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# Celsion Corp. Message Board

• daviscupper daviscupper Nov 21, 2012 10:02 AM Flag

## 12 months vs. 56 months are stellar results.

From the publicly available patient enrollment data, time in trial, know number of PFS events and the well established historical record for the control arm patients to have a 12 month median PFS rate the following results can be deduced:

If control is 12 months, then results are: 12 vs 56.
12 months = 290 PFS events
56 months = 90 PFS events
Total = 380 PFS events

If control is 15 months, then results are: 15 vs 52
15 months = 283 PFS events
52 months = 87 PFS events
Total = 380 events

If control is 18 months, then results are: 18 vs 34
18 months = 239 PFS events
34 months = 141 PFS events
Total = 380 events

Some have suggested results are 15 vs 25
15 months = 283 PFS events
25 months = 189 PFS events
Total = 472 events 380 events, not possible.

Taking CEO Michael Tardugno's long held position that the control arm has a 12 month median PFS rate indicates that the results are going to "rock" the medical world. This is probably why he has used the terms "possible cure" in his last two presentations. Cheers and GLTA longs.

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• I don't think you understand what median survival is. To reach 56 months of median survival you need half of the 350 patients in the trial arm which is 175 patients to survive 56 months. 175 patients in the trial arm were not even enrolled until 8/3/2010 and even if every single one of them survived 56 months that would put the survival date sometime in 2015.

Here's my guestimate based on 12 months and 16 months and your enrollment data.

12 month expected median for control group according to Celsion
16 month median needed for trial group to pass 33%.

4 months = 1 Standard Deviation for both groups. This is a guestimate

68% of control group last 8 to 16 months which is within one SD.
16% last less than 8 months. 16% last more than 16 months.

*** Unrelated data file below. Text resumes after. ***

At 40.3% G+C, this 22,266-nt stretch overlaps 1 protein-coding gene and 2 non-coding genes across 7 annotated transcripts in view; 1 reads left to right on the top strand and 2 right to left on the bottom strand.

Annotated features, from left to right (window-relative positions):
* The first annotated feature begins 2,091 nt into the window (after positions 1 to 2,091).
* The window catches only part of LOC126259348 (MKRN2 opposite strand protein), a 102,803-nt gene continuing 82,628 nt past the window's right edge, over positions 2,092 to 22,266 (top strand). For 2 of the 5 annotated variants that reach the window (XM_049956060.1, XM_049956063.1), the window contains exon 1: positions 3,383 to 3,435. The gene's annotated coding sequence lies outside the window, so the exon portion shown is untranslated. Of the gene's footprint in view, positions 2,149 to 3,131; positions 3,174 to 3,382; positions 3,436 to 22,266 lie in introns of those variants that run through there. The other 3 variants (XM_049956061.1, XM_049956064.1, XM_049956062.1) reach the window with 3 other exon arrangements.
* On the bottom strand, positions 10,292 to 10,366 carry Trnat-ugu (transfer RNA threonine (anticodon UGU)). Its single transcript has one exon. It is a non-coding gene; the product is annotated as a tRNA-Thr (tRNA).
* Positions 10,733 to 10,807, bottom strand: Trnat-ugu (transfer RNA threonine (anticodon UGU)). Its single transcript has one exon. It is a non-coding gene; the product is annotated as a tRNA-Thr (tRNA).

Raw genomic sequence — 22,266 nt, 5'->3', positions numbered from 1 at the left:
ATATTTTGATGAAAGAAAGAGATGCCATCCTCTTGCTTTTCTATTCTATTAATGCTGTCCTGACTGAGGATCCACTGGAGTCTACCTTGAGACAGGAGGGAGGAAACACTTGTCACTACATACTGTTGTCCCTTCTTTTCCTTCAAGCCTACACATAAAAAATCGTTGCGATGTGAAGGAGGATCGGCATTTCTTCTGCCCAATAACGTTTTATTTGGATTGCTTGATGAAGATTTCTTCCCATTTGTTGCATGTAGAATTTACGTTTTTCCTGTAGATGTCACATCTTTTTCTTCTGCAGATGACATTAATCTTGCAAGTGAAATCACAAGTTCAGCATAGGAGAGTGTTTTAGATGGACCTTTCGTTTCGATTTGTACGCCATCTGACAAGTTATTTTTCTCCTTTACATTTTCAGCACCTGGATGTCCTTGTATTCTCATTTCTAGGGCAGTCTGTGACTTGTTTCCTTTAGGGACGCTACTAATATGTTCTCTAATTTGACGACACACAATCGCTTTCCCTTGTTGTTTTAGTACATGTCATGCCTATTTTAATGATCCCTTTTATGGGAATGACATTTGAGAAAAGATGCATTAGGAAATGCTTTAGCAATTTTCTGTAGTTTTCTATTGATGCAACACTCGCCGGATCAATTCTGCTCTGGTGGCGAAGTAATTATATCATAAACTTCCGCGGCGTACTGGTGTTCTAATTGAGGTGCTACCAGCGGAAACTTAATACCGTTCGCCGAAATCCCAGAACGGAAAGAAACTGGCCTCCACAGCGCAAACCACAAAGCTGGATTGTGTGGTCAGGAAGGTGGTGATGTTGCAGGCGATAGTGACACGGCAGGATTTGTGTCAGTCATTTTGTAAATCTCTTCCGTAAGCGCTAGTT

84% of control last 16 months.

68% of trial group needs to last 12 to 20 months which is within one SD.
16% last less than 12 months. 16% last more than 20 months.
50% of trial last 16 months.

So using 16 months as common end date and assuming control and trial groups are enrolled evenly over time.

(84% + 50%) / 2 = 67% of total enrolled need to last 16 months.

To reach 380 events for both groups you need to enroll 567 patients and wait 16 months.

567 patients were enrolled somewhere between 5/12/2011 and 8/5/2011.

16 months after those dates are 9/12/2012 and 12/5/2012 for 380 pfs events.

It is going to be close I believe. Each additional month the control and patient group survives pushes out the time range by a month.

• dc, if the current time lag (28 mnth) between x enrollees and x events is maintained, 12v56 is impossible. That would suggest a median trial pfs of 36 mnths, which is greater than the 30 months it took for 380 events to be achieved after enrolling 380 patients. Now, on the other hand, you may be on to something, if the rate of time lag change is maintained -that is to say, the time lag between 500 enrollees and 500 eventees becomes 36 months, and then 700 enrollees/eventees becomes say 45 months, etc.

I think 15v25 is about right. We fail only if control is 20 months.

• Davis, last post on this. Stop spamming all boards and social media with this. Your math only works with specific assumptions (i.e. all have evented by 36 months or so) and is NOT how the actual medians are calculated (look up Kaplan-Meier).

Over the top predictions do not help anyone.

• Trond,

A 12 month median PFS rate for the control group is not my number. It is the number our CEO has been touting for the last 6 years. It is a number based on historical clinical trial records. It is a number that our Chief Medical officer uses after consulting with the collective wisdom of the world's leading KOLs.

I used that number, published patient enrollment data, time in trial data and the 380 PFS event number to perform straight forward mathematical calculations. The results are amazing. 12 vs 56 is the result. Yes, the results are fantastic and that is probably why our CEO is talking about a cure!

12 vs 56 is what is being forecasted and more and more people will do similar calculations and get similar results. Things look great going foreword.

Also, a 36 month tail is entirely reasonable for the control. The median PFS rate is 12 months. This corresponds to a 30 month OS rate for the same group. After 60 months 92% of these patients are dead. That corresponds to 24 months in the PFS rate. I added another 12 months to pick up the remaining 8% of patients to have a PFS event. After 36 months it is entirely reasonable to assume that 99% plus of the control patients have had an event.

Regarding Kaplan-Meier, that is a likelihood estimator of the true median. My model is also attempting to estimate the true median. I don't use the Kaplan-Meier method because it entails using a sequential, reiterating compounding probability calculation for every month patients event. Such detailed data is only available to the DMC. As mentioned above I used publicly available patient enrollment dates, time in trial, known number of PFS events and dates, and the well documented 12 month PFS rate for control. The results are amazing:
12 vs 56.